Commissioners hit by rising generics costs
Why are generics costs rising and how will it affect commissioners? Clinical commissioning groups (CCGs) are claiming gener…
A study of death counts suggests that an increase in the number of delayed discharges can be linked to a spike in national mortality rates.
The authors of a study published in the British Medical Journal(BMJ) compared monthly death count data from the Office for National Statistics with NHS England’s delayed discharge data.
Between July 2014 and June 2015, there were an additional 39,075 deaths in England and Wales compared with the previous year. This represents the largest increase in mortality for nearly 50 years. Both 2016 and 2017 also saw similar mortality rates, and this stands out in the 20th and 21st centuries because mortality rates have been generally declining. Most of the additional deaths were of frail elderly people.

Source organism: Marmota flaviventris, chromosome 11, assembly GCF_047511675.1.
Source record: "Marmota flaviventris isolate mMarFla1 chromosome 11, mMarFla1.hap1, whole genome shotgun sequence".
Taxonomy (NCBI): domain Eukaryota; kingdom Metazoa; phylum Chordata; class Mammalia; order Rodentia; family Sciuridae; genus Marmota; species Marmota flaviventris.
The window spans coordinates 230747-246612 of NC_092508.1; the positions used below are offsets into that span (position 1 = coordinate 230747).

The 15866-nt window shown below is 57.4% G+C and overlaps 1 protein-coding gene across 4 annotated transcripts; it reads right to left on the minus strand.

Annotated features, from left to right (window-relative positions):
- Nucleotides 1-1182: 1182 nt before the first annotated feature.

The study’s authors, from Glasgow, Liverpool, Oxford and York universities, say they have shown that the increased rate of delayed discharges, as well as the length of delay, can be linked to the number of deaths and mortality rate.
The Guardian collected responses to the conclusions from experts in emergency care and in care of older people. This report comments that the NHS has blamed a shortage of social care places, while local authority leaders are saying that government austerity cuts have made it impossible to provide enough social care.